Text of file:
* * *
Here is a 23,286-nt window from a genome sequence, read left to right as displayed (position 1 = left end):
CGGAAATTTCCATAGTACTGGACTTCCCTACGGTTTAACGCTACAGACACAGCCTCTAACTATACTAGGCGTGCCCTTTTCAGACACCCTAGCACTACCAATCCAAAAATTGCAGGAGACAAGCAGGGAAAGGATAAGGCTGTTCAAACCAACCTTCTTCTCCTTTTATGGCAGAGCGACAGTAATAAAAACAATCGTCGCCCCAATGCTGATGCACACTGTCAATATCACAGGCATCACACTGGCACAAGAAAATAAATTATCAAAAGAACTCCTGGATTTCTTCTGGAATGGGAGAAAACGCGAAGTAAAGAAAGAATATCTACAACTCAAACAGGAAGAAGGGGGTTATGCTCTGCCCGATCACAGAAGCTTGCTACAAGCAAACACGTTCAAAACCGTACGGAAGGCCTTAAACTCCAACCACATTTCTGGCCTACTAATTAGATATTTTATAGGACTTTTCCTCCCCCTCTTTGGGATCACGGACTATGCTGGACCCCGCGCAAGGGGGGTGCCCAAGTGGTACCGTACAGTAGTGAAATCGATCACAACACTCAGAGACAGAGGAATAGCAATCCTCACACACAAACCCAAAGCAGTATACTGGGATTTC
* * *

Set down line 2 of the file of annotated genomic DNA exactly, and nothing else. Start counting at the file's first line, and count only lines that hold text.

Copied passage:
CGGAAATTTCCATAGTACTGGACTTCCCTACGGTTTAACGCTACAGACACAGCCTCTAACTATACTAGGCGTGCCCTTTTCAGACACCCTAGCACTACCAATCCAAAAATTGCAGGAGACAAGCAGGGAAAGGATAAGGCTGTTCAAACCAACCTTCTTCTCCTTTTATGGCAGAGCGACAGTAATAAAAACAATCGTCGCCCCAATGCTGATGCACACTGTCAATATCACAGGCATCACACTGGCACAAGAAAATAAATTATCAAAAGAACTCCTGGATTTCTTCTGGAATGGGAGAAAACGCGAAGTAAAGAAAGAATATCTACAACTCAAACAGGAAGAAGGGGGTTATGCTCTGCCCGATCACAGAAGCTTGCTACAAGCAAACACGTTCAAAACCGTACGGAAGGCCTTAAACTCCAACCACATTTCTGGCCTACTAATTAGATATTTTATAGGACTTTTCCTCCCCCTCTTTGGGATCACGGACTATGCTGGACCCCGCGCAAGGGGGGTGCCCAAGTGGTACCGTACAGTAGTGAAATCGATCACAACACTCAGAGACAGAGGAATAGCAATCCTCACACACAAACCCAAAGCAGTATACTGGGATTTC